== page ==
aporne (n.)apron
Will, thou shalt haue my Hammer: and here Tom,Will, thou shalt have my hammer; and here, Tom, 2H6 II.iii.75
take all the Money that I haue. O Lord blesse me, I praytake all the money that I have. O Lord bless me, I pray 2H6 II.iii.76
God, for I am neuer able to deale with my Master, hee hath God, for I am never able to deal with my master, he hath 2H6 II.iii.77
learnt so much fence already.learnt so much fence already.fence (n.)fencing ability, skill at swordplay2H6 II.iii.78
Salisb. SALISBURY 
Come, leaue your drinking, and fall to blowes.Come, leave your drinking and fall to blows. 2H6 II.iii.79
Sirrha, what's thy Name?Sirrah, what's thy name? 2H6 II.iii.80
Peter. PETER 
Peter forsooth.Peter, forsooth.forsooth (adv.)in truth, certainly, truly, indeed2H6 II.iii.81
Salisb. SALISBURY 
Peter? what more?Peter? What more? 2H6 II.iii.82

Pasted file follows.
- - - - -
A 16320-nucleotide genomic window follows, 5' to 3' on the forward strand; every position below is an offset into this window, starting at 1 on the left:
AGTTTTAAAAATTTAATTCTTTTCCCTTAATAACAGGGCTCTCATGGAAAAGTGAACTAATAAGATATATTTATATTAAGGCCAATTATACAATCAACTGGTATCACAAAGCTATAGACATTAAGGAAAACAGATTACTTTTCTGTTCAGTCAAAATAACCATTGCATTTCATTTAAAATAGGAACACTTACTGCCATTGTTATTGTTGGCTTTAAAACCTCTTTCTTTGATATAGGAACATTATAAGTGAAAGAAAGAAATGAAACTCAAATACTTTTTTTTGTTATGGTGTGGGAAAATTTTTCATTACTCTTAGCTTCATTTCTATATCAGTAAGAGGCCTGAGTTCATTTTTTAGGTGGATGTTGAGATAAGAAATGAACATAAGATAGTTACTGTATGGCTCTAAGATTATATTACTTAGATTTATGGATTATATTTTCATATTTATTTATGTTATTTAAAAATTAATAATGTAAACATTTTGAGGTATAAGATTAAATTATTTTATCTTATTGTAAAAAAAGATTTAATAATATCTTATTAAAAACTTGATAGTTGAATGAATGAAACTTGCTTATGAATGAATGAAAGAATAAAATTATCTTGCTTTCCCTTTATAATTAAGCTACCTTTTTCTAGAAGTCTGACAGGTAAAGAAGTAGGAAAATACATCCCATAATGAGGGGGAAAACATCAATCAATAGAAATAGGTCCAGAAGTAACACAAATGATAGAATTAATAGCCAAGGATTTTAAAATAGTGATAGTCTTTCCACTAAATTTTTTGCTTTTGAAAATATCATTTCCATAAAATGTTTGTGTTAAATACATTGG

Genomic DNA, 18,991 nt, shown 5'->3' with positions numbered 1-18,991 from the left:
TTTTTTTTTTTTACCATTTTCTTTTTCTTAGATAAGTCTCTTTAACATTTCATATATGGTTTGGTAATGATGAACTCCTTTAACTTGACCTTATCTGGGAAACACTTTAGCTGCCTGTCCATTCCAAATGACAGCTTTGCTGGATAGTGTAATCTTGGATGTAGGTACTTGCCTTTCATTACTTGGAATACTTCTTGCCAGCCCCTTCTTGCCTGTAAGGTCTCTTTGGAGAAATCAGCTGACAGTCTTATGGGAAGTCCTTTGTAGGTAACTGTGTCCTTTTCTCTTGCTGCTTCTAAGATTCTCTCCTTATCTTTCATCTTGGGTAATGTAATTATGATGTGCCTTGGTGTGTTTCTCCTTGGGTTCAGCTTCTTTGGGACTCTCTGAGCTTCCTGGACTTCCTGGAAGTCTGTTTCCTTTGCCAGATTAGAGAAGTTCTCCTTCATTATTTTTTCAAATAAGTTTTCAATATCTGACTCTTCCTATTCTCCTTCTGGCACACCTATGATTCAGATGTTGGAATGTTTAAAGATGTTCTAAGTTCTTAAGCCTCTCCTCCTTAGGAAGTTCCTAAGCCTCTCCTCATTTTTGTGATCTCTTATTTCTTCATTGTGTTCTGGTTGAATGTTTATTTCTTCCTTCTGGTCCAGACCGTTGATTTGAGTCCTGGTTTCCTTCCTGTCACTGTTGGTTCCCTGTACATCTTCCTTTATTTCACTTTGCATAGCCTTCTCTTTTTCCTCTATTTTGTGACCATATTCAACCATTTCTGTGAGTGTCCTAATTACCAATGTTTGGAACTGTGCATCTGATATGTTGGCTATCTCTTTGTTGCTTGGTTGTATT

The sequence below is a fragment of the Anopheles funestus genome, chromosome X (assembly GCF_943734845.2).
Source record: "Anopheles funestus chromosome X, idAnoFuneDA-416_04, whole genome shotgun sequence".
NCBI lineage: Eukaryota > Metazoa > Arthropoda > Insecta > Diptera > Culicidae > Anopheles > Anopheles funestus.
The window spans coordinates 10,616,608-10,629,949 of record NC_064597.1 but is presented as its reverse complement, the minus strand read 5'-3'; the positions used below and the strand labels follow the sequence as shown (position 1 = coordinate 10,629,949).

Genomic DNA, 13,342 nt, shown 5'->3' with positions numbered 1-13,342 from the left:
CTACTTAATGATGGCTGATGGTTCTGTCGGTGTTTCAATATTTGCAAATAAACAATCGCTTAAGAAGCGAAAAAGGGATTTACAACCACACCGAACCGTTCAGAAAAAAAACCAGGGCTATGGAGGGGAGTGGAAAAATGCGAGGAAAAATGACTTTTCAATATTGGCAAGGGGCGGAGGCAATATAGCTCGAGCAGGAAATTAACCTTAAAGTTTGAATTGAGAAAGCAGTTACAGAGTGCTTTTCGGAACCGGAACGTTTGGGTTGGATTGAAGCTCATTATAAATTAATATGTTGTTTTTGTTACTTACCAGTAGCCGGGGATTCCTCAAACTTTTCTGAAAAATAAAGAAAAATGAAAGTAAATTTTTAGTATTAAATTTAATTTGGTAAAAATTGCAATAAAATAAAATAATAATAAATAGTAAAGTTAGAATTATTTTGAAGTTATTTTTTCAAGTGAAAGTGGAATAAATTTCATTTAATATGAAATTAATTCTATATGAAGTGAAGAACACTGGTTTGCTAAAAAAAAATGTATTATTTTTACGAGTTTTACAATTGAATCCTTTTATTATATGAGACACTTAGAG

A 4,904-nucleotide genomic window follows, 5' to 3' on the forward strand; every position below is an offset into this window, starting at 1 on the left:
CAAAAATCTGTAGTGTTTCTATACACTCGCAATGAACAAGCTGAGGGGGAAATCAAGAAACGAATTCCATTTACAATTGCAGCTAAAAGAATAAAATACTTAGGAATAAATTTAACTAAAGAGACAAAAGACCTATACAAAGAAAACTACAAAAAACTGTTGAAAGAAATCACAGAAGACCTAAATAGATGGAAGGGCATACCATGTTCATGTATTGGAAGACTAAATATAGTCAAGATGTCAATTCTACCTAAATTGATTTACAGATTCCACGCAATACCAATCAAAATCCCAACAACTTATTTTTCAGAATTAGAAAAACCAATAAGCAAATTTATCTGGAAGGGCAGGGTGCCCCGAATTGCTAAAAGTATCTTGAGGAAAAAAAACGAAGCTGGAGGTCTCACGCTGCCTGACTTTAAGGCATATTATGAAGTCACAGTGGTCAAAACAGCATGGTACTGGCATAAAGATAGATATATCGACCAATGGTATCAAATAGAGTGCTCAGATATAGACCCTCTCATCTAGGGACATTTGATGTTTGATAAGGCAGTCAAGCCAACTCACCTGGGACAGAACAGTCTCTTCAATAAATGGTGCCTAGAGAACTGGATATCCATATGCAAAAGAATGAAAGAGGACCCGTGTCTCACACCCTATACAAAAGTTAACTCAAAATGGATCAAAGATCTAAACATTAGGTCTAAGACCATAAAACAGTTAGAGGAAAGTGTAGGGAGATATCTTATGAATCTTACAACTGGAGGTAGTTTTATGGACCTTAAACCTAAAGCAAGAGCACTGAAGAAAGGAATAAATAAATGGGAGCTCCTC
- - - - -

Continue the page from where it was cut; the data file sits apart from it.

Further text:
Peter. PETER 
Thumpe.Thump. 2H6 II.iii.83
Salisb. SALISBURY 
Thumpe? Then see thou thumpe thy Master well.Thump? Then see thou thump thy master well. 2H6 II.iii.84
Armorer. HORNER 
Masters, I am come hither as it were vpon my Masters, I am come hither, as it were, upon my 2H6 II.iii.85
Mans instigation, to proue him a Knaue, and my selfe an man's instigation, to prove him a knave and myself anknave (n.)
old form: Knaue
scoundrel, rascal, rogue
2H6 II.iii.86
honest man: and touching the Duke of Yorke, I will take honest man; and touching the Duke of York, I will takedeath, take mystake my life2H6 II.iii.87
my death, I neuer meant him any ill, nor the King, nor my death I never meant him any ill, nor the King, nor 2H6 II.iii.88
the Queene: and therefore Peter haue at thee with athe Queen; and therefore, Peter, have at thee with ahave at [someone]
old form: haue
[said at the start of a fencing attack or other confrontation] I come at, let me at [a person]
2H6 II.iii.89
downe-right blow.downright blow.downright (adj.)
old form: downe-right
directed straight down, coming from above
2H6 II.iii.90
Yorke. YORK